for the animal species concerned, the mastery of external electricity by
building a Faraday cage for the experiments, and the preliminary
experiments on rabbits must be mentioned as the first significant steps of
the study. The individual work approaches required for this have since
been published (Weber, 1975; Freesemann, 1976, and Gross,
1977 the Clinic for small clawed animals and forensic medicine and mobile
clinic of the veterinary university of Hanover published a short report on
this research brief (Hazem, A.S., Gross, R., Schulze, W.,
documents reveal the following: The investigations carried out aimed at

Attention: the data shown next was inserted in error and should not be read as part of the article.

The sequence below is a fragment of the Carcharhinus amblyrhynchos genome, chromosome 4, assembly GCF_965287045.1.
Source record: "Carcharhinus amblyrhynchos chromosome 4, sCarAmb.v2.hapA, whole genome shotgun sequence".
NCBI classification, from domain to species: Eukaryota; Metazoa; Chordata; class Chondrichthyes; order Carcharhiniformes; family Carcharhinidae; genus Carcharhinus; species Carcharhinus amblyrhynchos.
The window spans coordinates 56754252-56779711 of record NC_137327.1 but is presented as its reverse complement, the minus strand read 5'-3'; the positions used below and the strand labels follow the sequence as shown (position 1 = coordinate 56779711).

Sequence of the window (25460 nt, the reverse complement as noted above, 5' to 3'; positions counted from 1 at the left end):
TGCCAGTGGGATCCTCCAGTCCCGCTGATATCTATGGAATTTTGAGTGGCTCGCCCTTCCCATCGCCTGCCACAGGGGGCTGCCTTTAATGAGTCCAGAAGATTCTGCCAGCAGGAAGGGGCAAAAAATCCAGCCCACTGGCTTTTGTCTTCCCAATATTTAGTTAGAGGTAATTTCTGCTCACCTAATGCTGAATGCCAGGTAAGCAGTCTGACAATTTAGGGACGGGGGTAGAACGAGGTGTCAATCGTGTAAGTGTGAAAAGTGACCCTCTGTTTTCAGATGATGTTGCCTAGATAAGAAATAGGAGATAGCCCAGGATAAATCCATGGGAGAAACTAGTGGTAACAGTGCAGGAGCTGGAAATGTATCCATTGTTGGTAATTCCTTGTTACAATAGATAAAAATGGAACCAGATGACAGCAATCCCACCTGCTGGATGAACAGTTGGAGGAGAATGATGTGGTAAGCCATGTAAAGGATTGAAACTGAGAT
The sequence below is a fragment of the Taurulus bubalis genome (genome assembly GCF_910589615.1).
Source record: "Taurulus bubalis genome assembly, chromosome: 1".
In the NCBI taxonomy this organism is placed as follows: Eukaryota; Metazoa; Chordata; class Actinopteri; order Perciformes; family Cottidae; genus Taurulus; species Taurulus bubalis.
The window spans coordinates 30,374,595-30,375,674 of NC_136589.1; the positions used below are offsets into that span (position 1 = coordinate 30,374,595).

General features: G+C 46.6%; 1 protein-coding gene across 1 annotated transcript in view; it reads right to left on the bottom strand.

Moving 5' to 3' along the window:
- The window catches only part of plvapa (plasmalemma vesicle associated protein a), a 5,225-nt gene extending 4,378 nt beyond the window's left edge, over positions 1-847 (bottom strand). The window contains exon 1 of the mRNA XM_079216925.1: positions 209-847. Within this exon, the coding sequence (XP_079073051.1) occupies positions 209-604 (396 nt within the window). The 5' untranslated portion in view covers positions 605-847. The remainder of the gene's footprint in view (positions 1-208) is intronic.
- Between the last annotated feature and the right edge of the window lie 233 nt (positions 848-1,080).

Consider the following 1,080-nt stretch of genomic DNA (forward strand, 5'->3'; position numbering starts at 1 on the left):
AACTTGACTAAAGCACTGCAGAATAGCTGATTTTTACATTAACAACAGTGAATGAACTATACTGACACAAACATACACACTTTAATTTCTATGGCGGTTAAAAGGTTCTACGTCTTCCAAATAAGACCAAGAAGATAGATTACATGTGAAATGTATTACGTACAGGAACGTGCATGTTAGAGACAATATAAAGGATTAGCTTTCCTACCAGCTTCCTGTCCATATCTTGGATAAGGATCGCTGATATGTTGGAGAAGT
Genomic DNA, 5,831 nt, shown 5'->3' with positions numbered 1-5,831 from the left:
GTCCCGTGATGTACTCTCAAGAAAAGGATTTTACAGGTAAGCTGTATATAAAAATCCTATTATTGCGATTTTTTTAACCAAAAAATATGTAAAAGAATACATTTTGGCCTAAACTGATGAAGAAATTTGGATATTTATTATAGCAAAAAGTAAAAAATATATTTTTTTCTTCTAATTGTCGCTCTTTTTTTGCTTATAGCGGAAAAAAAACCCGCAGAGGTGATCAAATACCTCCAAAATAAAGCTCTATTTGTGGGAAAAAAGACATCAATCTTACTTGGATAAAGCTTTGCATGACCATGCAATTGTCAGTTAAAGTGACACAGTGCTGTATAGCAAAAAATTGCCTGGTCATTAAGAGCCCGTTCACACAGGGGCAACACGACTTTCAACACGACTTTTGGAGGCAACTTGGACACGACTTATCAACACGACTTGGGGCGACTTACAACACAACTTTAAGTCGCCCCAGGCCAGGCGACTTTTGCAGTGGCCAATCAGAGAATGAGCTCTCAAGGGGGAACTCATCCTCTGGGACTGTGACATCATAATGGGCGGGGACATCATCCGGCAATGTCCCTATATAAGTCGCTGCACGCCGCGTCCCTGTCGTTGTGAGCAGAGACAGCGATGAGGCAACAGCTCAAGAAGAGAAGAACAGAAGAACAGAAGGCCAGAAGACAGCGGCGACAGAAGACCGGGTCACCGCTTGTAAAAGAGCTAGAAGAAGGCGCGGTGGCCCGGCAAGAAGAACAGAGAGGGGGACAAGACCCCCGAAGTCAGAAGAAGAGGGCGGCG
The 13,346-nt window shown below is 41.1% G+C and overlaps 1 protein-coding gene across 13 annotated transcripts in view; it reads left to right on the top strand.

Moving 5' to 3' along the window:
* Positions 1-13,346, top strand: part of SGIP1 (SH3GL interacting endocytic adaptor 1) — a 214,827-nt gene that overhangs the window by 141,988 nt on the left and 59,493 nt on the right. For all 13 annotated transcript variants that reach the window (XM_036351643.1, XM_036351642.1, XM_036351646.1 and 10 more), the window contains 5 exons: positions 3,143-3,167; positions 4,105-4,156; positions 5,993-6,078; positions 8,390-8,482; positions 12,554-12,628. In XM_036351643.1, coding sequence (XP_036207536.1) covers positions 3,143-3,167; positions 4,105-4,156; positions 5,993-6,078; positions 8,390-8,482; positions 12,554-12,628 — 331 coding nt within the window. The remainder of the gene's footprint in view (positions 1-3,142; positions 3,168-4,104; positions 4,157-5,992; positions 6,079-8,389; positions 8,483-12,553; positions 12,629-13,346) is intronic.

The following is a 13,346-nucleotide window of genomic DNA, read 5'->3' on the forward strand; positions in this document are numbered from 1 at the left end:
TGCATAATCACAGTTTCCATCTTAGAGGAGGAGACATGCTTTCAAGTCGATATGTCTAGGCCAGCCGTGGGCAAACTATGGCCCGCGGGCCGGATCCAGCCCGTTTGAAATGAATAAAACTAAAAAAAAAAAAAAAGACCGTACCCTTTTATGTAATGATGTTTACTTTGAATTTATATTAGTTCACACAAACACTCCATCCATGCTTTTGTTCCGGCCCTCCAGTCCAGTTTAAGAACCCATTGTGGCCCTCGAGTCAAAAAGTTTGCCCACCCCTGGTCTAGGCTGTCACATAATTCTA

providing objective data for the evaluation of ritual slaughter from an
animal welfare legislation point of view. As part of the research project
the effectiveness of captive bolt stunning was first analysed using EEG.
Comparable data about the ritual slaughter were then gained using the same
method of deduction and evaluation. The ritual cut experiments were
carried out on 17 sheep of the breed "black headed meat sheep” and 15
calves of various breeds. To further investigate the occurrence of low
frequency potentials in sheep stunned by captive bolt followed by a
bloodletting cut, six sheep were stunned in a second phase of the
experiment by captive bolt and then bled at various intervals.
approach of these studies can be summarised as follows:
Experiments for measuring the heart frequency and brain
activity during slaughter conditions were carried out on 23 sheep and 15